Now, as to why Val{x}() is expensive, this really gets to the crux of what I put as your “second question”. In short, Val{x} and types like it put values into the type domain. This is an inherently type unstable operation unless the value itself is a constant. Now, depending upon the downstream operations, you can sometimes recoup the cost. This is likely one aspect to the answer about why typeof(Base) == typeof(Core):


Thanks for the clarifications!

I am still curious and hope that someone knows the full answer!

I don’t think there is necessarily anything wrong with modules being their own types (like generic functions), but it also isn’t quite clear to me what that would accomplish exactly.


I beleive I remember @oxinabox showing an example where it would be quite nice if Modules were their own type, but I can’t remember what it was anymore.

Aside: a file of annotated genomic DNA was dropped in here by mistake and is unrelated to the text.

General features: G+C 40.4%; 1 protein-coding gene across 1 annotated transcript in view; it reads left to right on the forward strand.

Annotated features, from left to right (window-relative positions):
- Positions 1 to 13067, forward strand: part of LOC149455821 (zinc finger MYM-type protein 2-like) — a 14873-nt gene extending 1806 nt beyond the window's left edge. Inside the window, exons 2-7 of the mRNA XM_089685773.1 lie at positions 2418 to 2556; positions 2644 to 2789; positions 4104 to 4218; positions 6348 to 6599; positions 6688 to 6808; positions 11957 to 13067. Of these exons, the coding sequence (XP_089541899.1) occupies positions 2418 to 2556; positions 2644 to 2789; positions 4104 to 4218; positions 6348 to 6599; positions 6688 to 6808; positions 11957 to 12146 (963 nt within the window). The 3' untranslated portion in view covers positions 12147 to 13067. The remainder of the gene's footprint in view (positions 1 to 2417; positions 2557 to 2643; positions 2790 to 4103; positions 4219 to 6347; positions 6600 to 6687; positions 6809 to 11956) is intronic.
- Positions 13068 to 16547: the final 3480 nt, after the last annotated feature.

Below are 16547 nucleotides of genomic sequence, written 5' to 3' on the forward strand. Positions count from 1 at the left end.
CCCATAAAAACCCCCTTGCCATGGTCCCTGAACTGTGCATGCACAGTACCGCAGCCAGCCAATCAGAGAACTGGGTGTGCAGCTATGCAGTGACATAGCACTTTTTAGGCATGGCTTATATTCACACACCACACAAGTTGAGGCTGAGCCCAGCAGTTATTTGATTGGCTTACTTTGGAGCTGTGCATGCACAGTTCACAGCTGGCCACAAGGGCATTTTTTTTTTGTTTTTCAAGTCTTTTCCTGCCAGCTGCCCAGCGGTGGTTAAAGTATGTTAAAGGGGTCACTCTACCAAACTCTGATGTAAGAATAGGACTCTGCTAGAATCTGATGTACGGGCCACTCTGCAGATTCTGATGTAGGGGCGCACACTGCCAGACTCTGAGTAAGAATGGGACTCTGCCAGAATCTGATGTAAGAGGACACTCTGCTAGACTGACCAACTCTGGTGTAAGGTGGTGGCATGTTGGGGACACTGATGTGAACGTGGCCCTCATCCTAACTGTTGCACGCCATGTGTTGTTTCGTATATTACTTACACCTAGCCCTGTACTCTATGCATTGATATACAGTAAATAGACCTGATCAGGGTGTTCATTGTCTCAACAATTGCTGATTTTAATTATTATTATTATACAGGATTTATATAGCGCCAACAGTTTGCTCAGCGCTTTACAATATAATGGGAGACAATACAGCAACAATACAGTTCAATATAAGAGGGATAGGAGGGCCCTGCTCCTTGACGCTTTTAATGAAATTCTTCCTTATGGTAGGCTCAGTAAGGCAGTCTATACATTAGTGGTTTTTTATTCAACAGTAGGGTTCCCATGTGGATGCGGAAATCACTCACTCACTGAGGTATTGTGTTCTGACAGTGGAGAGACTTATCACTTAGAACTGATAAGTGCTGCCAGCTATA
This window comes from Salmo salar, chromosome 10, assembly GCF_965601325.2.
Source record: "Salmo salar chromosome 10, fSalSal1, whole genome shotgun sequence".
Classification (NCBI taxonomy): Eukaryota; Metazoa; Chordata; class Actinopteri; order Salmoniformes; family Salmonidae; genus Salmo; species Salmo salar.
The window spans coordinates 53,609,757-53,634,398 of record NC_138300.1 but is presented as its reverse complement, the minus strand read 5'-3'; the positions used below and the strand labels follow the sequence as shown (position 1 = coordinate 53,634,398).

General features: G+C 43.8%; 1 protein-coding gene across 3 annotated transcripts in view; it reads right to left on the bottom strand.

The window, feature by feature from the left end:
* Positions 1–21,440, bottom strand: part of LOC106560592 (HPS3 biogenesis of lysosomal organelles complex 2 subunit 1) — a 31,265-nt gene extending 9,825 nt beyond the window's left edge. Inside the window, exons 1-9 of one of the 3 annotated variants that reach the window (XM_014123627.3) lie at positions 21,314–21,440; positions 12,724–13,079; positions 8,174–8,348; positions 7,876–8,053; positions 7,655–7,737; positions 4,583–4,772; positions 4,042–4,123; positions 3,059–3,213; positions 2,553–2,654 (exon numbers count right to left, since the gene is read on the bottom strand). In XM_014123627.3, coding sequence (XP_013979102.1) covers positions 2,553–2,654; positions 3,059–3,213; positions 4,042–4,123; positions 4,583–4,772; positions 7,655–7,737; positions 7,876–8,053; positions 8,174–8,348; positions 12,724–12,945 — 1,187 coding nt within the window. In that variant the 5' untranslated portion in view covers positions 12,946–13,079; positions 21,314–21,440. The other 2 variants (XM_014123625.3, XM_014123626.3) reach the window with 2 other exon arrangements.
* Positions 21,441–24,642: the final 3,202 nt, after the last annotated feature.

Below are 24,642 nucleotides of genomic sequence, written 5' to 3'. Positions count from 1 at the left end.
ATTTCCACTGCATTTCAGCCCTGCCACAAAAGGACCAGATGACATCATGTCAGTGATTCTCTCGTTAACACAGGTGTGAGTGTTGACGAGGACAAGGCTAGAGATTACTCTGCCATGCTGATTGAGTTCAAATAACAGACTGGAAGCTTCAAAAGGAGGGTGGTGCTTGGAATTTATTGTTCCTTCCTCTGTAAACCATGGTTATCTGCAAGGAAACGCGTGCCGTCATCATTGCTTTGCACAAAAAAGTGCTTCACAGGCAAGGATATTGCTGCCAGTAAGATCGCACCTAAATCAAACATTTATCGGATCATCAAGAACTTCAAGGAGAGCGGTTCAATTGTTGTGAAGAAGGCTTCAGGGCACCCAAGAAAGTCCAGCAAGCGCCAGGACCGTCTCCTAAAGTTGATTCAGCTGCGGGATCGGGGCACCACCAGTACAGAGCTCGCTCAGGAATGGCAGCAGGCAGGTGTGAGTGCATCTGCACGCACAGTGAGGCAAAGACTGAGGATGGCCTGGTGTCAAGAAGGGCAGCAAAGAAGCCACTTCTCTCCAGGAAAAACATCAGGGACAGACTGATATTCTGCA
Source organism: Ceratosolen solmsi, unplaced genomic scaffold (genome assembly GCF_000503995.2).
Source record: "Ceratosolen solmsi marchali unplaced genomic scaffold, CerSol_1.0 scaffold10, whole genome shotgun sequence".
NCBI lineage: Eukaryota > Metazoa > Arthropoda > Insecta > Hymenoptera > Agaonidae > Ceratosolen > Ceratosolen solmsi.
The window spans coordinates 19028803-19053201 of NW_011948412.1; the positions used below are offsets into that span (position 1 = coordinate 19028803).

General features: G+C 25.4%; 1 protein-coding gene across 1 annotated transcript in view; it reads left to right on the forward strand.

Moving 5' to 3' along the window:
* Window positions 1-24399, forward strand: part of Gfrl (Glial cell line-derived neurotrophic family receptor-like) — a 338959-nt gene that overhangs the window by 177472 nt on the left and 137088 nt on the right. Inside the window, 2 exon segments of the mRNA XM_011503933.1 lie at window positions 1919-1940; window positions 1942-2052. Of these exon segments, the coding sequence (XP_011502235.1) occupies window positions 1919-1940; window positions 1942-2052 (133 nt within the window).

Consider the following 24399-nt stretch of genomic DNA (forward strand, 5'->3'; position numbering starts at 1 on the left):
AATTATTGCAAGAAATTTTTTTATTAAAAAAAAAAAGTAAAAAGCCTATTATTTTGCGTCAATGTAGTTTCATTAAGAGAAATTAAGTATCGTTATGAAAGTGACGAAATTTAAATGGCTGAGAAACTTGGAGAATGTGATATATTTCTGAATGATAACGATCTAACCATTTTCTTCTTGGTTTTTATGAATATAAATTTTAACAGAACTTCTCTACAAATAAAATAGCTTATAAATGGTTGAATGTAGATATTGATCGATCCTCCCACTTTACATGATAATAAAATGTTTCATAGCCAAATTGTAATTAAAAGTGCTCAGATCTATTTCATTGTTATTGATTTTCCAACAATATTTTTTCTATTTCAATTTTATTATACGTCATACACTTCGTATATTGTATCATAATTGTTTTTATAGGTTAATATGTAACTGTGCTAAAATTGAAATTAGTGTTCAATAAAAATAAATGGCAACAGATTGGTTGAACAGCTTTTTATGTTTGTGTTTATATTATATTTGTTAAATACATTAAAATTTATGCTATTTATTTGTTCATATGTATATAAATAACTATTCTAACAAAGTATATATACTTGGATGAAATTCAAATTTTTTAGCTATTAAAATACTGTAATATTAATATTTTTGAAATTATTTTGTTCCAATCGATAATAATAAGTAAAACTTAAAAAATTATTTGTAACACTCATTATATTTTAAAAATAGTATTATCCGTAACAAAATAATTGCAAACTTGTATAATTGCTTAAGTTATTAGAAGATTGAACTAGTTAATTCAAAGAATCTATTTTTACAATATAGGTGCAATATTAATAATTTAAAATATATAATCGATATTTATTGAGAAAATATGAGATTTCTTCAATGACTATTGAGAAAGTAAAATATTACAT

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I have made a few examples of this.
For different reasons.
Many of which are breaking, or at least go with changing some other semantics.

When i was messing around with attaching citation info to things,
One way it can be done is to introduce functions like

citation(::typeof(foo)) = "2018, oxinabox, What if we attached things to things"

can’t do that for modules
Can do that for for module.eval though, which is a neat hack if you want to attach things to things in this trait-ish way.

It would be really nice if all exceptions had a type parameter that was the module that through them.
Then we could more easily do appropriate rethrowing,
via err isa Exception{<:SomeModuleICanSolve} || rethrow,
and deal with badly over used exception types like ErrorException and ArgumentException, since we would at least know what module they are from.

In general all namespacing could be replace by an implict module typed first argument that is magically inserted if not given.
Then ratehr than Foo.bar(x,y) one would have (but sugared away mostly) bar(Foo, x, y).
Which would be kind of elegant.
(Would definately want more clear sugar then i am outlining here.)


So here’s are some attempts at superficial non-expert non-definitive answers: